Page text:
Walter Pohl finds a book

Seminar VII: Rethinking the Barbarians II – Ethnicity as a Political Stratagem

Among the most influential historians working on the ‘Barbarian’ problem since the 1960s has been a group based in Austria known loosely as ‘the Vienna School’. The leading proponents of this ‘school’ of thought are Herwig Wolfram (1934–) and Walter Pohl (1953–). Pohl, the author of the readings we will be discussing, is a professor of medieval history at the University of Vienna and the director of the Institute for Medieval Research at the Austrian Academy of Sciences.

Inspired by modern cultural anthropology and ethnography, these historians have sought to investigate the ways in which ‘ethnicity’ was deployed in the late Roman world, stressing ‘the differing forms of cohesion’ and distinguishing them from the ways in which identity has been constructed and used in other times and places. Like Goffart, these historians think that the ethnic groups who participated in the fall of Rome had ‘short histories’, but they differ in as much as they put greater emphasis on the role that ‘ethnic discourse’ played in the strategies of the barbarians and their leaders. Like Goffart they emphasise the fluidity of barbarian identity, but they stress the way in which collective identities were constantly being ‘re-fashioned’ and ‘constructed’ by their leaders, who were Roman (e.g. Aetius) as well as German or Asian in origin, the aim being to unite the diverse social elements among their followers into new ethnic groupings:

A lot of our evidence shows how fleeting ethnic identity in the early Middle Ages could be, and that no more than a generation was needed to make a people disappear from the sources (for instance, the Avars), to establish it as a first-rate political factor (for instance, the Bavarians). (Pohl, ‘Introduction: Strategies of Distinction’, p. 10.)

Ethnic identities were not, Pohl argues, received passively from the past, but had to be ‘actively promoted and preserved’, and this was achieved by the development of a distinctive set of social and cultural practices which could be adopted by those who were impelled by ambition or by social circumstance to join the group. Typically, these practices would take the form of (1) the use of certain personal names, (2) the development of a myth which used the notion of race to define origins of the group, and (3) the definition of laws, often formally recorded in a written law codes, which ‘privileged’ the members of the tribe – which gave its members an interest in claiming and retaining their identity.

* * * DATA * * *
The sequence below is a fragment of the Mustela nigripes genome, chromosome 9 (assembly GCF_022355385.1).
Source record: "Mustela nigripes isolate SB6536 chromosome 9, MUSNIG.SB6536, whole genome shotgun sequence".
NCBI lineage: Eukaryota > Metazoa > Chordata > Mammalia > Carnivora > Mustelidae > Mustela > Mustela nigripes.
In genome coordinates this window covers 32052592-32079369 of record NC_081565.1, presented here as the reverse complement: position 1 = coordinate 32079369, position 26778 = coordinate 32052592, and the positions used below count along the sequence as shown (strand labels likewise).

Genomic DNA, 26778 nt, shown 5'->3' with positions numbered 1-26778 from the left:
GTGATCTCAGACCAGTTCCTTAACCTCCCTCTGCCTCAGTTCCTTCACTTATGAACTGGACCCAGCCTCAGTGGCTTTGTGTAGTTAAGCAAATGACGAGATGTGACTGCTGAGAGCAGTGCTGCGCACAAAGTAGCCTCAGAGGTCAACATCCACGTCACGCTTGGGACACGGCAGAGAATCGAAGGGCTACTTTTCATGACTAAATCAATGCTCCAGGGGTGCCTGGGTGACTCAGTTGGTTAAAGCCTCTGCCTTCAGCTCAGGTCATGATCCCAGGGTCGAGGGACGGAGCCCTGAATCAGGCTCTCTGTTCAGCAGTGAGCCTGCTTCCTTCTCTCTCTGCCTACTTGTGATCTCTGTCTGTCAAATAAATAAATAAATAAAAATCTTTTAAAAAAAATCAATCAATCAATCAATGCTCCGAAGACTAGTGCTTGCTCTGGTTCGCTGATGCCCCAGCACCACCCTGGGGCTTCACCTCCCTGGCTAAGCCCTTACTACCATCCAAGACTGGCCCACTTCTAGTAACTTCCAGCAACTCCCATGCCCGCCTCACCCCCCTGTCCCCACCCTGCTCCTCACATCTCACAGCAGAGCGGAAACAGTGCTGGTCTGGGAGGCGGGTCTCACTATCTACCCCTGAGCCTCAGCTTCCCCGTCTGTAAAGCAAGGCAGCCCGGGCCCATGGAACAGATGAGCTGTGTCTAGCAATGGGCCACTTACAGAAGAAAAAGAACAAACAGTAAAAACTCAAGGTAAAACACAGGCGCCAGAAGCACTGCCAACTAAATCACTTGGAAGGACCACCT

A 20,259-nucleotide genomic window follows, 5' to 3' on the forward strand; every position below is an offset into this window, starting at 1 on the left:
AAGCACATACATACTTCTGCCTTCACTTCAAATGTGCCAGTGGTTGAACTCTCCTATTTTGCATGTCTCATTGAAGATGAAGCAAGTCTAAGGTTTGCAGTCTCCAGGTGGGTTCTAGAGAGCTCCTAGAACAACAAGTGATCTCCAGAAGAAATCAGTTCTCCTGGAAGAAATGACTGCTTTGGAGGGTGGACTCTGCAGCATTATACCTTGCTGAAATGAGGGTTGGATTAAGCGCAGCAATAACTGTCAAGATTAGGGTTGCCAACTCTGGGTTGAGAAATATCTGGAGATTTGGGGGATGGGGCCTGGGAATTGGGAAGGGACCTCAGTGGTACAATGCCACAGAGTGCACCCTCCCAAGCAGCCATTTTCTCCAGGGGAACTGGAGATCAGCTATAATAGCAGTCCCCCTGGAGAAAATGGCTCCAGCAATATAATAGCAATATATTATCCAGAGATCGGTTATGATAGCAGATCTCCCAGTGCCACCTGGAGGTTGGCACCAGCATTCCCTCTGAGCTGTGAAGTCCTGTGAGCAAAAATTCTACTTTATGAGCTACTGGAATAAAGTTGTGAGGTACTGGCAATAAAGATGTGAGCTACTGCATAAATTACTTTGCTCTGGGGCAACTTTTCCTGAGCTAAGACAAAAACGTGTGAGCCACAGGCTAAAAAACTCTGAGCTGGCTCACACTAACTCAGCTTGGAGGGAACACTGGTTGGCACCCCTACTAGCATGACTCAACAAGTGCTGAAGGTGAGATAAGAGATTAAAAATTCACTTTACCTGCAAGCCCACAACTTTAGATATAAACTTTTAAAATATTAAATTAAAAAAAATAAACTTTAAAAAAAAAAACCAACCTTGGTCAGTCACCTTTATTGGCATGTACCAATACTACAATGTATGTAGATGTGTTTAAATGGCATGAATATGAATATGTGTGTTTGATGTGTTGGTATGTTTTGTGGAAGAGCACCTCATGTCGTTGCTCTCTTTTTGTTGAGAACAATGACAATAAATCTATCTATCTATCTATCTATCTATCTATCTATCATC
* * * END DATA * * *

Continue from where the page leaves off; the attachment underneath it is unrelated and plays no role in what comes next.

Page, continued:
For barbarian generals who could not pass themselves off as Roman the only feasible route to success within the Empire was by building a military following with a distinctive identity that would advertise its members’ skills as warriors whilst distinguishing them from the population whom they would serve. Some barbarian generals, like Stilicho, rose through the ranks of the army and succeeded by assimilating themselves into Roman society – by adopting a Roman identity; but most were obliged, like Alaric and Odoacer, to pursue a different strategy as the leaders of the alien groups. For leaders like Alaric developing an ‘ethnic discourse’ of this kind was necessary for the maintenance of their military position, but a delicate balancing act was involved:

The art of distinction lay in propagating a continuum of features that made one ethnic group special without too obviously excluding groups of different origin that had, or were about to, become part of its kingdom. Ethnic identity had to be exclusive, because the privileges of ethnic rule could not be shared indefinitely, and at the same time open enough to accommodate those who had recently been won over, or even those whose support might be desirable in the future. It should not bar a compromise with civil elites on the basis of late Roman civilitas, but it should prevent cultural assimilation from leading to a loss of political cohesion. Most of all, it should make clear boundaries among competing groups of warriors, and persuade barbarian and Roman subjects of the kingdom alike that ‘the nation of their days was a wonder from ancient days’. (Pohl, ‘Introduction: Strategies of Distinction’, pp. 6–7.)